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Mexico transfers drug lord 'El Chapo' to a prison in Ciudad Juarez

Mexico transfers drug lord 'El Chapo' to a prison in Ciudad Juarez
Drug lord Joaquin "El Chapo" Guzman is made to face the press as he is escorted to a helicopter in handcuffs in Mexico City after his recapture in January. (Eduardo Verdugo / Associated Press)

Mexico's most notorious inmate and prison escape artist has a new home: a cell in Ciudad Juarez, the city across the Rio Grande from Texas that has long been a hub for cross-border drug trafficking and human smuggling.

Joaquin "El Chapo" Guzman, the convicted drug kingpin who has twice broken out of Mexican prisons in sensational fashion and is currently fighting extradition to the United States, has been transferred from a maximum-security lockup outside the capital to a prison in Juarez, Mexican officials confirmed Saturday.

The move, carried out late at night, immediately sparked speculation in the Mexican media that Guzman was being moved because of security concerns or as a precursor to possible extradition to the United States, where he faces charges.

However, Mexican authorities described the move as a routine transfer while officials work on security upgrades at the so-called Altiplano facility outside Mexico City where Guzman had been held. The government also called the transfer part of an ongoing policy of rotating prisoners as a security precaution.

Officials said the Juarez prison, known as Federal Social Re-adaptation Center No. 9, was also a maximum-security institution.

While Mexican officials did not reveal any possible escape plots, the governor of Chihuahua state, which includes Juarez, told reporters the transfer was meant to ensure Guzman did not break out again. Gov. Cesar Duarte said conditions were more secure in Juarez than at the Altiplano prison.

"There is no risk of an escape" from the Juarez facility, Duarte assured journalists Saturday at a news conference.

Various experts said the transfer was likely unrelated to Guzman's prospective extradition to the United States, and he continues to pursue several legal avenues to block that process, one of Guzman's lawyers, Jose Refugio Rodriguez, was quoted as saying in the Mexican newspaper Milenio.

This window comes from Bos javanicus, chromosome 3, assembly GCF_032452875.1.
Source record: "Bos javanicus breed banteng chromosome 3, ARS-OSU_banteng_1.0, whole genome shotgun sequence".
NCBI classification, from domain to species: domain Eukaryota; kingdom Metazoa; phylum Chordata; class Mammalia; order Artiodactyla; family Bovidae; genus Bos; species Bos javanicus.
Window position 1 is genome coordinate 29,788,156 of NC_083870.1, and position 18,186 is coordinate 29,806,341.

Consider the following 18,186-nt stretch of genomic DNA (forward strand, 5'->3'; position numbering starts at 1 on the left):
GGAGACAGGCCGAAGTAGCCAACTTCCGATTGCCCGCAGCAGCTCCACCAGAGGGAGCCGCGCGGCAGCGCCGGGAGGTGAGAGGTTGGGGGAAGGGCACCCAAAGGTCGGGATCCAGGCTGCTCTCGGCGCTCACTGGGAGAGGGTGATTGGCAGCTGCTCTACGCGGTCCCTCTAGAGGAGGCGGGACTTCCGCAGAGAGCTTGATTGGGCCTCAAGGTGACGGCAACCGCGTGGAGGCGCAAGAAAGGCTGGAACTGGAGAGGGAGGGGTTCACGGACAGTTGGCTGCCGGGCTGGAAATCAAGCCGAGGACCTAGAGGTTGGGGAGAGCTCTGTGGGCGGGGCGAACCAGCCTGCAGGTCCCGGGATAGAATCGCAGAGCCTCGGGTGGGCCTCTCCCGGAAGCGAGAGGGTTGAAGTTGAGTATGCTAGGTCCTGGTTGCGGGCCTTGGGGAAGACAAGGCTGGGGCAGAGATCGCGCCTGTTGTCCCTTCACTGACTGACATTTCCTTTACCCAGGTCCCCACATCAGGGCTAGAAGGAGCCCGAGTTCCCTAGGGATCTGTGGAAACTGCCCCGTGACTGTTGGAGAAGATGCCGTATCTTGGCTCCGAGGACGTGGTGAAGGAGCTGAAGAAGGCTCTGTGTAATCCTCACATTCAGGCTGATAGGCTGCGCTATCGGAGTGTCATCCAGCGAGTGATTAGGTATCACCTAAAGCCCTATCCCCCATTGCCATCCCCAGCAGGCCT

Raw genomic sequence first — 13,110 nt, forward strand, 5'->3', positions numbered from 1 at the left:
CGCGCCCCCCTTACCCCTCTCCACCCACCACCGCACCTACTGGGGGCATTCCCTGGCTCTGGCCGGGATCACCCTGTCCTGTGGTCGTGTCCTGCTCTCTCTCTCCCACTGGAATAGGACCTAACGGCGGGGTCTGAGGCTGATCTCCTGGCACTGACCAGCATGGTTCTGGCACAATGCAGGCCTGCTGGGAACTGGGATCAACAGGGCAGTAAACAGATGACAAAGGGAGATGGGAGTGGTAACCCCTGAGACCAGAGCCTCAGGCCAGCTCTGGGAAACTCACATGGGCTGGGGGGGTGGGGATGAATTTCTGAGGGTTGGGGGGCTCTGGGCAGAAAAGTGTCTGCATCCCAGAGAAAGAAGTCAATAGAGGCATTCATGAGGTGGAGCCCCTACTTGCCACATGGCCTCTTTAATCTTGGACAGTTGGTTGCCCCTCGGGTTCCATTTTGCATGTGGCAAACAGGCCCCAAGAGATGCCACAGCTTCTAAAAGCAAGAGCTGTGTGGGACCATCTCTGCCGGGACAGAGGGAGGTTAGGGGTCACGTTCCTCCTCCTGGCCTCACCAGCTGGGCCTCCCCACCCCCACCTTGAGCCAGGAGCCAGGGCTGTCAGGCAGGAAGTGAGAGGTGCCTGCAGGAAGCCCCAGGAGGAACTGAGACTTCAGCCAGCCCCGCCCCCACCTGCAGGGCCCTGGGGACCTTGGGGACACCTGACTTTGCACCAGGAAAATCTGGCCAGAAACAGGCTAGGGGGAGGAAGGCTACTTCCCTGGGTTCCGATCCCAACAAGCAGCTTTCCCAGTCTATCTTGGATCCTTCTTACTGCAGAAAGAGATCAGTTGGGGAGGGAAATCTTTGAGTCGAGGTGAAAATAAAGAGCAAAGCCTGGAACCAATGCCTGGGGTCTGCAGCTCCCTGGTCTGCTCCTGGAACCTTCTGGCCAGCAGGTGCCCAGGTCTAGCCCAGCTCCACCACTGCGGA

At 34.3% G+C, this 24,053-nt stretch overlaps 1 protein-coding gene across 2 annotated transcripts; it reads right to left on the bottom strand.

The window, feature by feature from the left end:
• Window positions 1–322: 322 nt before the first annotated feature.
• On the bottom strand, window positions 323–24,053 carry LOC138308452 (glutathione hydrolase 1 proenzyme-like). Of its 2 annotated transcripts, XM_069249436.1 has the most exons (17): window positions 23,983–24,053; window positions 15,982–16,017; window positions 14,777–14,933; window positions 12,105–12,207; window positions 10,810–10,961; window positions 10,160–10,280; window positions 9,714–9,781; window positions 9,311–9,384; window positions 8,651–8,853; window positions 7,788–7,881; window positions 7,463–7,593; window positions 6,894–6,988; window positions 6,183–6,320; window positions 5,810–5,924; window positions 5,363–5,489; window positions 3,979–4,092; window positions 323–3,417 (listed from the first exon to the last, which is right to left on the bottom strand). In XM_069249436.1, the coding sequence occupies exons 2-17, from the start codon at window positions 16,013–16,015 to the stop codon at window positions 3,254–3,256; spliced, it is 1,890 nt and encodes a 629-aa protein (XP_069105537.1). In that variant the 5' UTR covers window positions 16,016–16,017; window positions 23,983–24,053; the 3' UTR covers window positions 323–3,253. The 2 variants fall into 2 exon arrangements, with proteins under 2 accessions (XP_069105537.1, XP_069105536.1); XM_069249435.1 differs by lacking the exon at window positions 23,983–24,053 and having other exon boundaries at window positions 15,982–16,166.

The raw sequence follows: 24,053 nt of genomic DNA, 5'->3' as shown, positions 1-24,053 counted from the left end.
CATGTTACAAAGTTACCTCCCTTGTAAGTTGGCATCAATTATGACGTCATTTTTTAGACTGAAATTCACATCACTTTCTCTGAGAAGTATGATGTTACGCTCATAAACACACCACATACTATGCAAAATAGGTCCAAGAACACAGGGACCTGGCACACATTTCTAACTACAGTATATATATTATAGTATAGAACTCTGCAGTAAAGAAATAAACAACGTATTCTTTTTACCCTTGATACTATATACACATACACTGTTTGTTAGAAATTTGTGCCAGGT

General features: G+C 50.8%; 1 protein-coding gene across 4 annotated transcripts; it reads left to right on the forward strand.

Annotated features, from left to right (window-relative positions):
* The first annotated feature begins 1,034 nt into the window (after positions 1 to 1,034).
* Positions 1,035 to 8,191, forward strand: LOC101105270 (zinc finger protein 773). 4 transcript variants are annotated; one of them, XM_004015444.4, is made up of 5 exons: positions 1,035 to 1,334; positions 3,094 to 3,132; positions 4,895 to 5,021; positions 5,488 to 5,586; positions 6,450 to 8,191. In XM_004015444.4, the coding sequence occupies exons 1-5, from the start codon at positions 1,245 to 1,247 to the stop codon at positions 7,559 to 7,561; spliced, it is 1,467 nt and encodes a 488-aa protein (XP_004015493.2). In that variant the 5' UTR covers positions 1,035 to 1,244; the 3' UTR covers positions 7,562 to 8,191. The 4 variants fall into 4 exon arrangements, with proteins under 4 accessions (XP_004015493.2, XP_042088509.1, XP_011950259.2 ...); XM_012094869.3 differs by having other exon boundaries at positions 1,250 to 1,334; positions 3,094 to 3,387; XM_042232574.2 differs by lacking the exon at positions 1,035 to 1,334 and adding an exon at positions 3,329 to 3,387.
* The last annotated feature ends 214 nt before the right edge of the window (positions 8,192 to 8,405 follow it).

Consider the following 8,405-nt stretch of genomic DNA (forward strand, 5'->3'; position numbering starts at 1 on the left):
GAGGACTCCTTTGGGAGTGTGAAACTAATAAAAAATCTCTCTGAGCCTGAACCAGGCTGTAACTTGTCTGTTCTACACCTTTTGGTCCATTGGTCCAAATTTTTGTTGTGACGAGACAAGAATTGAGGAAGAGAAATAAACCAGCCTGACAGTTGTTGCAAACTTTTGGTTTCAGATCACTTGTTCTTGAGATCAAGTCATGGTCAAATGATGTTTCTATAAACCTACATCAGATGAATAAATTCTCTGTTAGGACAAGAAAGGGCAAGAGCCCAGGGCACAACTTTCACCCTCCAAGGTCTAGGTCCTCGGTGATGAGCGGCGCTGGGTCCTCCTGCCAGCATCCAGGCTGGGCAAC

"I don't see that the transfer has anything to do with the extradition," the lawyer said.

The newspaper described Guzman's transfer as a high-security operation that involved both a helicopter and an airplane and began at 9 p.m. Friday, ending at 3 a.m. Saturday.

Guzman, head of the powerful Sinaloa drug cartel, is a legendary figure in Mexico and has sometimes been called the world's wealthiest and most powerful drug trafficker. Mexico has had difficulties finding a lockup that can hold the elusive kingpin.

Guzman pulled off a cinematic breakout July 11 from the Altiplano prison, which authorities had labeled escape-proof. The breakout via a mile-long tunnel connected to the shower stall in his cell was a bruising embarrassment for the government of President Enrique Peña Nieto.

It was Guzman's second sensational escape act. In January 2001, he decamped from a high-security Mexican prison, reportedly with help from bribed prison staff. He ran his expanding drug business as a fugitive for the next 13 years before being captured again in February 2014.

Following his flight from Altiplano prison, Guzman was captured in January in the Pacific coastal city of Los Mochis. Since his return to Altiplano, Guzman has been subjected to an intense security regimen, including 24-hour camera surveillance in a cell reinforced with thick concrete and iron bars, and a reduced number of visitors.

Guzman's family and legal representatives have mounted a public relations campaign alleging that tight security measures have allowed Guzman little sleep and have endangered his health. Mexican authorities have insisted that his rights and those of other inmates have been respected.

Word of Guzman's transfer to Juarez — where his Sinaloa cartel is reported to dominate drug trafficking, though rival factions still exist — prompted a wave of mocking comments on Mexican social media, where skepticism about government motives abounds. Many commentators viewed the border city, with its reputation for lawlessness and corruption, as an odd choice.

Some suggested Guzman's reported transfer would somehow facilitate the kingpin's next escape, possibly to the United States. Some even wondered if Guzman was already at large and if the move to Juarez was just a cover story.

patrick.mcdonnell@latimes.com

Twitter: @mcdneville

Special correspondent Cecilia Sanchez contributed to this report.

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